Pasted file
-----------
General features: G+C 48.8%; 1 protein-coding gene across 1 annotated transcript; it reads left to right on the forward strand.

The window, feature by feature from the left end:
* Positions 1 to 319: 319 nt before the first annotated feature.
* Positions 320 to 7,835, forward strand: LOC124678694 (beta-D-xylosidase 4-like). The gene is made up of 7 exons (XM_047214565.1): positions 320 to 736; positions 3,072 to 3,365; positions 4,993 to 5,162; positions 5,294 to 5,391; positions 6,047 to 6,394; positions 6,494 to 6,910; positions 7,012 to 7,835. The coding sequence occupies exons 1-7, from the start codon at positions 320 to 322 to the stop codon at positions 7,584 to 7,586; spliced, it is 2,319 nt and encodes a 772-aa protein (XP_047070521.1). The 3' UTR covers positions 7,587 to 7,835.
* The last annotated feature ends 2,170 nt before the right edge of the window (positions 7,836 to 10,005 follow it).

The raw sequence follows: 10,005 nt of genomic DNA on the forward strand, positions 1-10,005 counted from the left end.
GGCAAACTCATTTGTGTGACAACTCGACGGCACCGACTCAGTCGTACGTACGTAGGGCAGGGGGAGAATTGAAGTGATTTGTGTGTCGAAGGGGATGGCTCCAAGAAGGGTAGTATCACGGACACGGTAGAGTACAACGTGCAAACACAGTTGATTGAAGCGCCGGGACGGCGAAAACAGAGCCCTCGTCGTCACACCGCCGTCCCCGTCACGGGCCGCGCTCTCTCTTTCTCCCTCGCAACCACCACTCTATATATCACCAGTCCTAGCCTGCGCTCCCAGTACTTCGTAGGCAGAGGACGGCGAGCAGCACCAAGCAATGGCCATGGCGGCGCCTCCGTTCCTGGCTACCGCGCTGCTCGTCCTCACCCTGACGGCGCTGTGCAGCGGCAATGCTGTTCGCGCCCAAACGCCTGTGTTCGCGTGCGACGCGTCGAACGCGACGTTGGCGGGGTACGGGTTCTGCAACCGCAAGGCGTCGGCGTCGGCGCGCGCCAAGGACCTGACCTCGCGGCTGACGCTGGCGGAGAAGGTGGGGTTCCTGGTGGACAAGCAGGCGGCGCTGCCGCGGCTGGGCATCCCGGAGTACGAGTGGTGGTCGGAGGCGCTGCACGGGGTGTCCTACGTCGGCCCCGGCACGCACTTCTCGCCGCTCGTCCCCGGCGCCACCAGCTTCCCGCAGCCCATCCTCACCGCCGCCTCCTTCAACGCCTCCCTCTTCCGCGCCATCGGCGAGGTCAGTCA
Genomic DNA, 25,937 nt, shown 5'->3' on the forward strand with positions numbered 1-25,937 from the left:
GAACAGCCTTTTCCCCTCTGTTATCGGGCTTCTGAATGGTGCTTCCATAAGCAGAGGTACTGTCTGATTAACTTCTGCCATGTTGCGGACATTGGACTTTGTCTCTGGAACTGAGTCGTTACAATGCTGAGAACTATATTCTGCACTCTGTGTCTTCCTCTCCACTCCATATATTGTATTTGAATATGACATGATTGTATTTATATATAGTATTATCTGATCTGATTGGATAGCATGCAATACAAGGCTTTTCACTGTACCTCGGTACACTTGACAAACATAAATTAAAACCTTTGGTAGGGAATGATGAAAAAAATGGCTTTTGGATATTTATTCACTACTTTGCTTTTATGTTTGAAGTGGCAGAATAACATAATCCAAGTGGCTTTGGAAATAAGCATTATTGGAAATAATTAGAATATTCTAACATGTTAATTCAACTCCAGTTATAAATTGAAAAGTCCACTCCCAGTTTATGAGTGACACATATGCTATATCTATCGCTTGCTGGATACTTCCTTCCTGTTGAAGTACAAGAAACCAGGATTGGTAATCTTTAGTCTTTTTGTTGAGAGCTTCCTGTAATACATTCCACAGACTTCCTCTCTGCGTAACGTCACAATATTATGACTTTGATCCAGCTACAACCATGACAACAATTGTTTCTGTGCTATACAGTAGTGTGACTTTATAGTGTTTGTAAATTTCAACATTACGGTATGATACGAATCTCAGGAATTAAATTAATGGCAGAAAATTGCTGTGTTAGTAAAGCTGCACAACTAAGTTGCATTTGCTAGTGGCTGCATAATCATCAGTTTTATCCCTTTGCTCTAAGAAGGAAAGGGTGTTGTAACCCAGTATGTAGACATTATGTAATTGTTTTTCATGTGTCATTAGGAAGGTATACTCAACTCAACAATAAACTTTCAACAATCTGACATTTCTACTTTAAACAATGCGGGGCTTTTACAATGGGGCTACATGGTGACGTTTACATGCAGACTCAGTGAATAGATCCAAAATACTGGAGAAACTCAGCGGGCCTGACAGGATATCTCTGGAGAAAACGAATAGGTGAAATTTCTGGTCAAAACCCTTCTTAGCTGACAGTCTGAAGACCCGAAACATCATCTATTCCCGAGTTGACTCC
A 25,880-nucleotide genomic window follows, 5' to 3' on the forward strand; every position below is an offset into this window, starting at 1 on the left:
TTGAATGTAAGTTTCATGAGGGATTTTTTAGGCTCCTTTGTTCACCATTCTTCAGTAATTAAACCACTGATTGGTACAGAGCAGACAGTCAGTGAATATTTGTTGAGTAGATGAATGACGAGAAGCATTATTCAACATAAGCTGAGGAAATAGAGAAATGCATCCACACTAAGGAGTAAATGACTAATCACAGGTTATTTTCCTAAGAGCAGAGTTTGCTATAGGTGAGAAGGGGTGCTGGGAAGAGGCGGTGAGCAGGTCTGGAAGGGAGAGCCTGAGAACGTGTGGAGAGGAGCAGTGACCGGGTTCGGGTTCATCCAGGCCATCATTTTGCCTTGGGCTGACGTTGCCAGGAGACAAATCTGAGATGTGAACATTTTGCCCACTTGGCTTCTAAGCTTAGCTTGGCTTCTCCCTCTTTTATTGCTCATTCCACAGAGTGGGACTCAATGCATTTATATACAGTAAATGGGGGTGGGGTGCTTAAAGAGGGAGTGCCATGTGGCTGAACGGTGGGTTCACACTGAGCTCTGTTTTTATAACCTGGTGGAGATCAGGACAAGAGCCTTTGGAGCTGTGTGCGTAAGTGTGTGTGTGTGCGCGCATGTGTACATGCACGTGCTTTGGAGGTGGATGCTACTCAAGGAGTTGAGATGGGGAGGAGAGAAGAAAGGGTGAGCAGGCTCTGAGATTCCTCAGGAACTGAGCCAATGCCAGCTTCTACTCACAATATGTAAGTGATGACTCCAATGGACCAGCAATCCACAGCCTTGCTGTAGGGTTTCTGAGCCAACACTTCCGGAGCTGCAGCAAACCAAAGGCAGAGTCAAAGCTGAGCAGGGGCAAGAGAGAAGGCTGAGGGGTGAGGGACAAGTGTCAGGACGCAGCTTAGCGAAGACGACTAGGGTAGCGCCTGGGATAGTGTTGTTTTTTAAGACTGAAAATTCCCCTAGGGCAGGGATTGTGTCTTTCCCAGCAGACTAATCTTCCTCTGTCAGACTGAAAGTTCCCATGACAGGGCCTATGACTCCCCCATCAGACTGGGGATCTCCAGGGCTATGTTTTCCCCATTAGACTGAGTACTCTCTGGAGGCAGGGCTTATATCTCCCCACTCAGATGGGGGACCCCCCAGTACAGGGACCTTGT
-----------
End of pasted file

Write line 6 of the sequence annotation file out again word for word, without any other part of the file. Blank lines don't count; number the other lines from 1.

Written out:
The raw sequence follows: 10,005 nt of genomic DNA on the forward strand, positions 1-10,005 counted from the left end.